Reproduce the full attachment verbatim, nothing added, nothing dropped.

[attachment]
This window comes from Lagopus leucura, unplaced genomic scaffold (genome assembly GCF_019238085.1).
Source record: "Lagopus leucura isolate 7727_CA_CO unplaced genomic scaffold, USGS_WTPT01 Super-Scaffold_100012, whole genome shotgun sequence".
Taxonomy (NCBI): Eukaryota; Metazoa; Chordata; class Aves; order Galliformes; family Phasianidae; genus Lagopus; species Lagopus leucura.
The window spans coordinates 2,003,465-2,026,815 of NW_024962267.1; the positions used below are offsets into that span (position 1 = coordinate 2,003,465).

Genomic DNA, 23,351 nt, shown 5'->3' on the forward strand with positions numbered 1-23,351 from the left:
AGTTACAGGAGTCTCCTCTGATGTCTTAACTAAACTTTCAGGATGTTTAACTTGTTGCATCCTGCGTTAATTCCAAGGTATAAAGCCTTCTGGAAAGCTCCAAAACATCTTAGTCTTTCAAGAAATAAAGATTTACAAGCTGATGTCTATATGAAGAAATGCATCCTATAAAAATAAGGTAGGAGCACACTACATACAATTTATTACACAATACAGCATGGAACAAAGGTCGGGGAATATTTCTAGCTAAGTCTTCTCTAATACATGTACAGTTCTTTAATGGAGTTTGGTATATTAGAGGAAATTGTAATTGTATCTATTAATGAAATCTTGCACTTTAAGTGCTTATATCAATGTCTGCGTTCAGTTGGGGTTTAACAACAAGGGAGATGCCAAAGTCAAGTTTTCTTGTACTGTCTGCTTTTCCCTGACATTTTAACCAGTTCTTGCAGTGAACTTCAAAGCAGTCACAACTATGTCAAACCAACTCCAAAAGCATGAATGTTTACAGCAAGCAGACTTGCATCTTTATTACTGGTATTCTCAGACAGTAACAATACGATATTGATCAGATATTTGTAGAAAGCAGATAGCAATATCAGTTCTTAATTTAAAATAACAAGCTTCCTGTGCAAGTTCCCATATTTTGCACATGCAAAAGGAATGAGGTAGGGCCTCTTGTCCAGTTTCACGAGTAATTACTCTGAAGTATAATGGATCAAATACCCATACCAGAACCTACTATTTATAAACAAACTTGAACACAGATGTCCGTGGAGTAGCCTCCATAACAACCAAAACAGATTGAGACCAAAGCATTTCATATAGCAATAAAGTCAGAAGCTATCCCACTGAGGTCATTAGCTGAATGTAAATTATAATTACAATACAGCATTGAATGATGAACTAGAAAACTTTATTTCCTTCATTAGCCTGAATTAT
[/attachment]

This window comes from Lagopus leucura, unplaced genomic scaffold (genome assembly GCF_019238085.1).
Source record: "Lagopus leucura isolate 7727_CA_CO unplaced genomic scaffold, USGS_WTPT01 Super-Scaffold_100012, whole genome shotgun sequence".
Taxonomy (NCBI): Eukaryota; Metazoa; Chordata; class Aves; order Galliformes; family Phasianidae; genus Lagopus; species Lagopus leucura.
The window spans coordinates 2,003,465-2,026,815 of NW_024962267.1; the positions used below are offsets into that span (position 1 = coordinate 2,003,465).

Genomic DNA, 23,351 nt, shown 5'->3' on the forward strand with positions numbered 1-23,351 from the left:
AGTTACAGGAGTCTCCTCTGATGTCTTAACTAAACTTTCAGGATGTTTAACTTGTTGCATCCTGCGTTAATTCCAAGGTATAAAGCCTTCTGGAAAGCTCCAAAACATCTTAGTCTTTCAAGAAATAAAGATTTACAAGCTGATGTCTATATGAAGAAATGCATCCTATAAAAATAAGGTAGGAGCACACTACATACAATTTATTACACAATACAGCATGGAACAAAGGTCGGGGAATATTTCTAGCTAAGTCTTCTCTAATACATGTACAGTTCTTTAATGGAGTTTGGTATATTAGAGGAAATTGTAATTGTATCTATTAATGAAATCTTGCACTTTAAGTGCTTATATCAATGTCTGCGTTCAGTTGGGGTTTAACAACAAGGGAGATGCCAAAGTCAAGTTTTCTTGTACTGTCTGCTTTTCCCTGACATTTTAACCAGTTCTTGCAGTGAACTTCAAAGCAGTCACAACTATGTCAAACCAACTCCAAAAGCATGAATGTTTACAGCAAGCAGACTTGCATCTTTATTACTGGTATTCTCAGACAGTAACAATACGATATTGATCAGATATTTGTAGAAAGCAGATAGCAATATCAGTTCTTAATTTAAAATAACAAGCTTCCTGTGCAAGTTCCCATATTTTGCACATGCAAAAGGAATGAGGTAGGGCCTCTTGTCCAGTTTCACGAGTAATTACTCTGAAGTATAATGGATCAAATACCCATACCAGAACCTACTATTTATAAACAAACTTGAACACAGATGTCCGTGGAGTAGCCTCCATAACAACCAAAACAGATTGAGACCAAAGCATTTCATATAGCAATAAAGTCAGAAGCTATCCCACTGAGGTCATTAGCTGAATGTAAATTATAATTACAATACAGCATTGAATGATGAACTAGAAAACTTTATTTCCTTCATTAGCCTGAATTAT